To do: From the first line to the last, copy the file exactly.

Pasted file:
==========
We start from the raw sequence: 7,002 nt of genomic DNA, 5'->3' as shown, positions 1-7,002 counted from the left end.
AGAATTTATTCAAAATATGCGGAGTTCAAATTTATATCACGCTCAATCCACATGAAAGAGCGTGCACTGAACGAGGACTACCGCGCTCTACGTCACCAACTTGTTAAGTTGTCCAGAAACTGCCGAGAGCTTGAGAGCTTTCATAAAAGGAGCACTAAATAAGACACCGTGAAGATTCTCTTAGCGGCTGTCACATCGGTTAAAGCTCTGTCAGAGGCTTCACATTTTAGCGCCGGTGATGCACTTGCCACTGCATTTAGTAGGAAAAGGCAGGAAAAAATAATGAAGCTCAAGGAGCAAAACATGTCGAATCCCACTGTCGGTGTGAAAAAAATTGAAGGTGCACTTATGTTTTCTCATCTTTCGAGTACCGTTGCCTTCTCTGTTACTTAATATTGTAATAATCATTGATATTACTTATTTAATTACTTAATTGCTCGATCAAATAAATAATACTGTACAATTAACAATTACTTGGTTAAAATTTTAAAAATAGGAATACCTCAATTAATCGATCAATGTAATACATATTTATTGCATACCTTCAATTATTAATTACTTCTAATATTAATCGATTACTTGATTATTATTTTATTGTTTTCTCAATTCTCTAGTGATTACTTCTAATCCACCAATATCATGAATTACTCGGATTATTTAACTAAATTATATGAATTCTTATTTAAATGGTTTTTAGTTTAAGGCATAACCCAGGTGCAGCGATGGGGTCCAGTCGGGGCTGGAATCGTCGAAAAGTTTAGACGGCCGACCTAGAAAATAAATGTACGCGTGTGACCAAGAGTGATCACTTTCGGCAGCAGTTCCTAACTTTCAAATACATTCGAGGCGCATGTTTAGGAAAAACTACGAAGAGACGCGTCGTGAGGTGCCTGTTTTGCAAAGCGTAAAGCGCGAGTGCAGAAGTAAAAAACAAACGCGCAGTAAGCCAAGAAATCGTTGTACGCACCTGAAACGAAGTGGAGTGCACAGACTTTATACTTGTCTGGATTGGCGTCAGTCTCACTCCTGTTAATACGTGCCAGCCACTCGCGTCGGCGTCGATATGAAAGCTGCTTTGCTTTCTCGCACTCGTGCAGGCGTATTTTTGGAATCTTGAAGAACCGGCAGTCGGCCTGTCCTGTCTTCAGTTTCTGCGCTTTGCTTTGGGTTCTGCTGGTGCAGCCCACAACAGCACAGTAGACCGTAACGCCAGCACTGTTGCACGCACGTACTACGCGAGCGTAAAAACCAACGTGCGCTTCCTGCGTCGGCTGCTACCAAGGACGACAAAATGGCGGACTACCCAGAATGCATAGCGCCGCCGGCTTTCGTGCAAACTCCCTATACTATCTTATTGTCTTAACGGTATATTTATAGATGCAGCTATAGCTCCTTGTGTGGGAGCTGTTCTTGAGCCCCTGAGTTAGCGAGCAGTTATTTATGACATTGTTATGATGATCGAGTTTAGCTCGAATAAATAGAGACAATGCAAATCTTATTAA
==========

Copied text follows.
We start from the raw sequence: 7,002 nt of genomic DNA, 5'->3' as shown, positions 1-7,002 counted from the left end.
AGAATTTATTCAAAATATGCGGAGTTCAAATTTATATCACGCTCAATCCACATGAAAGAGCGTGCACTGAACGAGGACTACCGCGCTCTACGTCACCAACTTGTTAAGTTGTCCAGAAACTGCCGAGAGCTTGAGAGCTTTCATAAAAGGAGCACTAAATAAGACACCGTGAAGATTCTCTTAGCGGCTGTCACATCGGTTAAAGCTCTGTCAGAGGCTTCACATTTTAGCGCCGGTGATGCACTTGCCACTGCATTTAGTAGGAAAAGGCAGGAAAAAATAATGAAGCTCAAGGAGCAAAACATGTCGAATCCCACTGTCGGTGTGAAAAAAATTGAAGGTGCACTTATGTTTTCTCATCTTTCGAGTACCGTTGCCTTCTCTGTTACTTAATATTGTAATAATCATTGATATTACTTATTTAATTACTTAATTGCTCGATCAAATAAATAATACTGTACAATTAACAATTACTTGGTTAAAATTTTAAAAATAGGAATACCTCAATTAATCGATCAATGTAATACATATTTATTGCATACCTTCAATTATTAATTACTTCTAATATTAATCGATTACTTGATTATTATTTTATTGTTTTCTCAATTCTCTAGTGATTACTTCTAATCCACCAATATCATGAATTACTCGGATTATTTAACTAAATTATATGAATTCTTATTTAAATGGTTTTTAGTTTAAGGCATAACCCAGGTGCAGCGATGGGGTCCAGTCGGGGCTGGAATCGTCGAAAAGTTTAGACGGCCGACCTAGAAAATAAATGTACGCGTGTGACCAAGAGTGATCACTTTCGGCAGCAGTTCCTAACTTTCAAATACATTCGAGGCGCATGTTTAGGAAAAACTACGAAGAGACGCGTCGTGAGGTGCCTGTTTTGCAAAGCGTAAAGCGCGAGTGCAGAAGTAAAAAACAAACGCGCAGTAAGCCAAGAAATCGTTGTACGCACCTGAAACGAAGTGGAGTGCACAGACTTTATACTTGTCTGGATTGGCGTCAGTCTCACTCCTGTTAATACGTGCCAGCCACTCGCGTCGGCGTCGATATGAAAGCTGCTTTGCTTTCTCGCACTCGTGCAGGCGTATTTTTGGAATCTTGAAGAACCGGCAGTCGGCCTGTCCTGTCTTCAGTTTCTGCGCTTTGCTTTGGGTTCTGCTGGTGCAGCCCACAACAGCACAGTAGACCGTAACGCCAGCACTGTTGCACGCACGTACTACGCGAGCGTAAAAACCAACGTGCGCTTCCTGCGTCGGCTGCTACCAAGGACGACAAAATGGCGGACTACCCAGAATGCATAGCGCCGCCGGCTTTCGTGCAAACTCCCTATACTATCTTATTGTCTTAACGGTATATTTATAGATGCAGCTATAGCTCCTTGTGTGGGAGCTGTTCTTGAGCCCCTGAGTTAGCGAGCAGTTATTTATGACATTGTTATGATGATCGAGTTTAGCTCGAATAAATAGAGACAATGCAAATCTTATTAA